DNA Fingerprinting of Tetraploid Cherry Germplasm Using Simple Sequence Repeats

in Journal of the American Society for Horticultural Science
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  • 1 Instituto sulla Propagazione della Specie Legnose, Via Ponte di Formicola, 50018 Scandicci, Italy
  • 2 Department of Horticulture, Michigan State University, East Lansing, MI 48824
  • 3 U.S. Department of Agriculture, Agricultural Research Service, Plant Genetic Resources Unit, Cornell University, Geneva, NY 14456-0462
  • 4 Institute of Plant Genetics and Crop Plant Research, 06466 Gatersleben, Germany
  • 5 Department of Pomology, University of California, Davis, CA 95616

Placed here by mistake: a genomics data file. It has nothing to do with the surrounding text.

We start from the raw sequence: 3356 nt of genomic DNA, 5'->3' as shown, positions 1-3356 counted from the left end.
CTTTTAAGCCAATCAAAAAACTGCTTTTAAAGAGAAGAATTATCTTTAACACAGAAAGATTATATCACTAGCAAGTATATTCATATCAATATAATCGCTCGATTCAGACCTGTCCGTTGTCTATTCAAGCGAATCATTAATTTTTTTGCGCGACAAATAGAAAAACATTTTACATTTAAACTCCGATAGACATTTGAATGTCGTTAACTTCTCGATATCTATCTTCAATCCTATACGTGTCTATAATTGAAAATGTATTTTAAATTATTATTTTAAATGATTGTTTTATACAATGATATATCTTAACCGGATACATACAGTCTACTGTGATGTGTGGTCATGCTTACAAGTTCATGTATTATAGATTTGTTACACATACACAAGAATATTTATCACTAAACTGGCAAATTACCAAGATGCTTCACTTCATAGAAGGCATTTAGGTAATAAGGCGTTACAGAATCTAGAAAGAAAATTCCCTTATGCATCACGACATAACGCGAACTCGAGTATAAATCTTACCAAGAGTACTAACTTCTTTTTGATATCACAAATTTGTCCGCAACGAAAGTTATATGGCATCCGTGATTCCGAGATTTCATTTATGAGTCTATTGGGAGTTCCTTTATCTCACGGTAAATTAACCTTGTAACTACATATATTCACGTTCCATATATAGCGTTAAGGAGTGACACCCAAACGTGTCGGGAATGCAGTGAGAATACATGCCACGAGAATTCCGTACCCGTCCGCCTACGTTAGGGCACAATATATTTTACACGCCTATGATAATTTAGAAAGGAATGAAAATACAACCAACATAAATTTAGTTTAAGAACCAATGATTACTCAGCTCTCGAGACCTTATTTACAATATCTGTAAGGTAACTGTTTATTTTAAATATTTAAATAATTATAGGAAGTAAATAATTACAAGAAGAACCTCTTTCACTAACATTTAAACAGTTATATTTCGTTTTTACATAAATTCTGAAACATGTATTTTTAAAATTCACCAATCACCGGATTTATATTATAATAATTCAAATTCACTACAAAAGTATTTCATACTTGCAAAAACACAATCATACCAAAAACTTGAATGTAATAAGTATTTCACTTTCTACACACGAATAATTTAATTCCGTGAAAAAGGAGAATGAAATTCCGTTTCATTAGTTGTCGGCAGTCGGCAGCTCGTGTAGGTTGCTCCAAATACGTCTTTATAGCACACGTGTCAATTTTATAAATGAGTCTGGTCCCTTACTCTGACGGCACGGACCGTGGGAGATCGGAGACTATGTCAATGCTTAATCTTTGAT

The U.S. Department of Agriculture (USDA), Agricultural Research Service (ARS) tetraploid cherry (Prunus L. sp.) collection at Geneva, N.Y., contains ≈75 accessions of sour cherry (P. cerasus L.), ground cherry (P. fruticosa Pall.), and their hybrids. Accurate and unambiguous identification of these accessions is essential for germplasm preservation and use. Simple sequence repeats (SSRs) are currently the markers of choice for germplasm fingerprinting because they characteristically display high levels of polymorphism. Recently SSR primer pairs from sweet cherry (P. avium L.), sour cherry, and peach [(P. persica L. Batsch (Peach Group)] have been reported. Ten SSR primer pairs were tested on 59 tetraploid cherry accessions to determine if they could differentiate among the accessions. Scorable SSR fragments were produced with all primer-accession combinations. The cherry accessions exhibited high levels of polymorphism with 4 to 16 different putative alleles amplified per primer pair. Most of the putative alleles were rare with frequencies <0.05. Heterozygosity values ranged from 0.679 to 1.00, while gene diversity values ranged from 0.655 to 0.906. The primer pairs differentiated all but two of the 59 cherry accessions. Based upon the ability of the SSR data to differentiate the cherry accessions and the high level of gene diversity, we propose that all the tetraploid cherry accessions in the USDA/ARS collection be fingerprinted to provide a mechanism to verify the identity of the individual accessions. The fingerprinting data are available on the World Wide Web (http://www.ars-grin.gov/gen/cherry.html) so that other curators and scientists working with cherry can verify identities and novel types in their collections and contribute to a global database.

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